THE first anniversary of the announcement of the Bibby Stockholm barge has been commemorated with artwork - referring to the asylum seeker vessel as "Dorset's shame".

An artwork featuring a map of Dorset locations has been adapted to include the Bibby Stockholm at Portland as an 'unwelcome local landmark'.

On April 3, 2023, the UK government announced that 500 asylum seekers would be housed on a barge at Portland Port while they await the outcome of Home Office decisions on their cases. Ministers said it would offer better value for money for taxpayers than putting asylum seekers in hotels.

READ MORE: Dorset's Portland Port to house asylum seekers on barge

It wasn't until July 18 that the barge arrived and August 7 when asylum seekers first moved in.

They were then taken off the barge for two months after Legionella bacteria was found in the water supply.

They returned on October 19 and numbers have steadily increased on the vessel in the months that followed.

It is now thought to be housing around 400 asylum seekers.

To mark the passing of one year since it was revealed that the Bibby Stockholm barge would be used to accommodate asylum-seekers in Britain, Berlin-based artist Katherine Kannon and Dorset solicitor Nigel Turner have worked together to adapt Katherine’s poster of Dorset landmarks.

The artwork now includes the barge, shown just off Portland and labelled “Dorset’s shame”.

Dorset Echo: Among landmarks in Dorset, the artwork now includes the Bibby Stockholm and is labelled Dorset's shameAmong landmarks in Dorset, the artwork now includes the Bibby Stockholm and is labelled Dorset's shame (Image: Katherine Kannon/ Nigel Turner)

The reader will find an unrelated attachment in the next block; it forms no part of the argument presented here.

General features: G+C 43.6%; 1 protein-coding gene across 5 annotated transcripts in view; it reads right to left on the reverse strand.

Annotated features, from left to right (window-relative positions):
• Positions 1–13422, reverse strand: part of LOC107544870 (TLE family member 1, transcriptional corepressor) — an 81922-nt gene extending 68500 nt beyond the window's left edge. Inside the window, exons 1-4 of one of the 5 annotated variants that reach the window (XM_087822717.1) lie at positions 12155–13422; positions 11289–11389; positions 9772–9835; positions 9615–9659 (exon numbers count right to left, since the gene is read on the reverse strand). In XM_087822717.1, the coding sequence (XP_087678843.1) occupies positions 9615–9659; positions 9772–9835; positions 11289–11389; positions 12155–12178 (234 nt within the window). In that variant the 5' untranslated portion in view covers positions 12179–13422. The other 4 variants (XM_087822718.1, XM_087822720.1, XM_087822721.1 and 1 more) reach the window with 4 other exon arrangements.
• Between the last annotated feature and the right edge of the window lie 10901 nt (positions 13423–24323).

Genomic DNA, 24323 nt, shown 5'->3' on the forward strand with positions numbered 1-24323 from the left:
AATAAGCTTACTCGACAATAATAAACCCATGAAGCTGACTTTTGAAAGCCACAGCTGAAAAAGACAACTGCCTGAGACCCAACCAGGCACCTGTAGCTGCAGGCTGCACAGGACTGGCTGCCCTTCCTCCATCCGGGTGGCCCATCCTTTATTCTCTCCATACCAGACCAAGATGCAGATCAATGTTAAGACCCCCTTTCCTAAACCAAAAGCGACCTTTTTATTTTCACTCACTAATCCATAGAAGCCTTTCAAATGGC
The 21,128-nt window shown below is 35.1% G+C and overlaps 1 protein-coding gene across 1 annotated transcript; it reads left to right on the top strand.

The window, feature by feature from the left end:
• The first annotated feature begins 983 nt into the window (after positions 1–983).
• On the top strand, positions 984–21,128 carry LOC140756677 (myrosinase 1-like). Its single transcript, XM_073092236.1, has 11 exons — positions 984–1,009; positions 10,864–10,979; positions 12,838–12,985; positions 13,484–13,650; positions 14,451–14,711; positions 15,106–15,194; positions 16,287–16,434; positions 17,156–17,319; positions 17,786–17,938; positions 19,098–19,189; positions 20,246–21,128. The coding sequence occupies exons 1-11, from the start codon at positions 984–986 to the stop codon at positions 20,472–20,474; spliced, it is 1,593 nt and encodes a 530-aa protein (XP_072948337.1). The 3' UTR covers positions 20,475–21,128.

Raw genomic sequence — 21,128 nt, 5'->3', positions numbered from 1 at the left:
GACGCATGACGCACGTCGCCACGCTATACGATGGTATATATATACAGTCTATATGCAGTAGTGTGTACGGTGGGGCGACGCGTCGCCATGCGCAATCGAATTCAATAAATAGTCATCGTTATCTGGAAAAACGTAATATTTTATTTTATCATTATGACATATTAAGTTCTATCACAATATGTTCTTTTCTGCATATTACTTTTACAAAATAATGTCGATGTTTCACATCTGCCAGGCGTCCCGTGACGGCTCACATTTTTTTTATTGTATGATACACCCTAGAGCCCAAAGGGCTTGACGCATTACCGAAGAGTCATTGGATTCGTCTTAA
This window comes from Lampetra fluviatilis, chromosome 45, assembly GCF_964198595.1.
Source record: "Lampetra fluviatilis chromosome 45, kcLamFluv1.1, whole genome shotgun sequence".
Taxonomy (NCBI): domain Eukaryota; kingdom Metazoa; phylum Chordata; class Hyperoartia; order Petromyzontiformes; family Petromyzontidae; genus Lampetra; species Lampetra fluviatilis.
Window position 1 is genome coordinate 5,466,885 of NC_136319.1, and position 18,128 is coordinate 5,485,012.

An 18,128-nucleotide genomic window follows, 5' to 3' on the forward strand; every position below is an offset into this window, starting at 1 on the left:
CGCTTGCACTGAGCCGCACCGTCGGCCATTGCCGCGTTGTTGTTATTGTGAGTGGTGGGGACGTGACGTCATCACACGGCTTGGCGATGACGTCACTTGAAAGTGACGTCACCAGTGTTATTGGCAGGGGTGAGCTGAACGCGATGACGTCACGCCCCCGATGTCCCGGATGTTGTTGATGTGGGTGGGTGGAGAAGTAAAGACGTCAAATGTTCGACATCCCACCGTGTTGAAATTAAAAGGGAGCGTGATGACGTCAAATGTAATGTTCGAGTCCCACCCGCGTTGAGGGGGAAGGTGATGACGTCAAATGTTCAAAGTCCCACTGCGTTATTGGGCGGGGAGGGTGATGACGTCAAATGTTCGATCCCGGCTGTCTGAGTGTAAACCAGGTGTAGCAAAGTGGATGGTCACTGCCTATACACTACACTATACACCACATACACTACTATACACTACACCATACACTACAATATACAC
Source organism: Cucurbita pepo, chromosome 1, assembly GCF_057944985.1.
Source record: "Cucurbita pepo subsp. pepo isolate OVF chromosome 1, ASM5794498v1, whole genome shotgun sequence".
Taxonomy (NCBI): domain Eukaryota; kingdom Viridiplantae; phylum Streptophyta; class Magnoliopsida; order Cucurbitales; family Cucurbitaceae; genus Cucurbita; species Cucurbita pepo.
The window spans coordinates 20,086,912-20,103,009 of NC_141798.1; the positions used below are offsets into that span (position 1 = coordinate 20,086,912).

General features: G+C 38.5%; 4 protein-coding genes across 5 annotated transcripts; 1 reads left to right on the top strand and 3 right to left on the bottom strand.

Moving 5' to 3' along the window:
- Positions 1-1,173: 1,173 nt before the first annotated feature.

In a move reminiscent of the film Three Billboards Outside Ebbing, Missouri, the aim is to sell the posters to mark this anniversary and raise funds for displaying the Dorset print on three billboards around Weymouth and Portland.

Mr Turner decided to contact Katherine Kannon after feeling incensed by the cost of the Bibby Stockholm and its use as a place to house asylum seekers.

Nigel Turner said: “When I first saw Katherine’s original Dorset poster, I was struck by the fact that Portland was front and centre of the image.

"It seemed right to adapt the poster to highlight the Bibby Stockholm as an unwelcome local landmark.

"I think the Bibby Stockholm project is wrong on many levels, but mainly because it is politically motivated and ignores the legitimate interests of asylum seekers.

"I dealt extensively with Dorset Council last year on this case, and my impression is that they gave up the fight before it started, despite having voted against the barge in July 2023.”

High-quality A3 prints of the copyrighted artwork can be purchased for £30, including P&P, by contacting 

All proceeds will go to support the Three Billboards campaign.

In December 2023, an Albanian asylum seeker, Leonard Farruku died on board the barge, having reportedly taken his own life.

Two legal challenges have also been brought to the high court, questioning the legality of the Portland barge.

Carrlayn Parkes, The Mayor of Portland, brought the cases in a personal capacity, first against the Home Office in October, which was rejected.

She then challenged Dorset Council at the High Court, with a verdict still yet to be reached.